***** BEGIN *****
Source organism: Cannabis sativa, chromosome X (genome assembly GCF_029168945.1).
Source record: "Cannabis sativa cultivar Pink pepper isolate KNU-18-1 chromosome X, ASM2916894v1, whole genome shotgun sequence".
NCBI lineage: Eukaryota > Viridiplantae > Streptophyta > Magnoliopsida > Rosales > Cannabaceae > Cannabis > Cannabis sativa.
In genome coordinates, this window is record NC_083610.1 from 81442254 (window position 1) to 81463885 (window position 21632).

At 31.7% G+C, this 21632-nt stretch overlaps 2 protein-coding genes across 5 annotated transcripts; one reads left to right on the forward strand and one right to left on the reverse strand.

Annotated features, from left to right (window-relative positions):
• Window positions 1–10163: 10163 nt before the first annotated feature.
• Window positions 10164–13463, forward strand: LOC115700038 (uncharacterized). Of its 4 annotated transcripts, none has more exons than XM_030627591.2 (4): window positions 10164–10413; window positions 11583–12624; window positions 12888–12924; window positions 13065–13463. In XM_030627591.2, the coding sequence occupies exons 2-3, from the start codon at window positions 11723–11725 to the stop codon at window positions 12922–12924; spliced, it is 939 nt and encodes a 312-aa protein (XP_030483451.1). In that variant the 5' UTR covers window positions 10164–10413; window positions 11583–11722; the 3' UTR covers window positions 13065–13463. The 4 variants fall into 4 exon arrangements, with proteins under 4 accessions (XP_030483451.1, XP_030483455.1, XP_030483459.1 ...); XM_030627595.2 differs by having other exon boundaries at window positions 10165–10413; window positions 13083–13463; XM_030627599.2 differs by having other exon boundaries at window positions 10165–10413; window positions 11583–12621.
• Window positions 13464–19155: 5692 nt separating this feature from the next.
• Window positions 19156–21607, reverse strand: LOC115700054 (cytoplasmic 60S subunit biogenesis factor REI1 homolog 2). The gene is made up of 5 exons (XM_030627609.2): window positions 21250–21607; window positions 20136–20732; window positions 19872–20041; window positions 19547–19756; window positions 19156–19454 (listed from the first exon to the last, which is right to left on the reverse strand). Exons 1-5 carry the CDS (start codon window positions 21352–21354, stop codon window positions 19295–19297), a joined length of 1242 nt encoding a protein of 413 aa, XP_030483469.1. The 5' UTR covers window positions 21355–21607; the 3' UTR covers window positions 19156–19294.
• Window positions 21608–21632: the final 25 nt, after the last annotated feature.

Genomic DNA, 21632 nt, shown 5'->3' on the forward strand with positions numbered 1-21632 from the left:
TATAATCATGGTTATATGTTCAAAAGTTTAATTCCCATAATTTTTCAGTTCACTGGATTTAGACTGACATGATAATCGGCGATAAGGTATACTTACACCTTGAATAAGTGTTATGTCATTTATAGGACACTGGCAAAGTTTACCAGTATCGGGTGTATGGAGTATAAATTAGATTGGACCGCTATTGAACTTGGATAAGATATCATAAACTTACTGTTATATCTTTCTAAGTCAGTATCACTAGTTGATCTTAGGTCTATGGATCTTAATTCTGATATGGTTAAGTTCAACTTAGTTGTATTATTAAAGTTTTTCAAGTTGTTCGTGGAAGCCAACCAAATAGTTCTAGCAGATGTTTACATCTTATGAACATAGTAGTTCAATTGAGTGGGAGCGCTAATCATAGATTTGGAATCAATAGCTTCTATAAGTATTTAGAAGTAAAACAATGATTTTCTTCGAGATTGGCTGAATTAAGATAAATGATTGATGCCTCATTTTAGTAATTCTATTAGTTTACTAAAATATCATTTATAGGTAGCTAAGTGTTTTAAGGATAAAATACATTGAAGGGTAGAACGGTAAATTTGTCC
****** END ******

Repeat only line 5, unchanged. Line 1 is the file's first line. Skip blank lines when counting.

At 31.7% G+C, this 21632-nt stretch overlaps 2 protein-coding genes across 5 annotated transcripts; one reads left to right on the forward strand and one right to left on the reverse strand.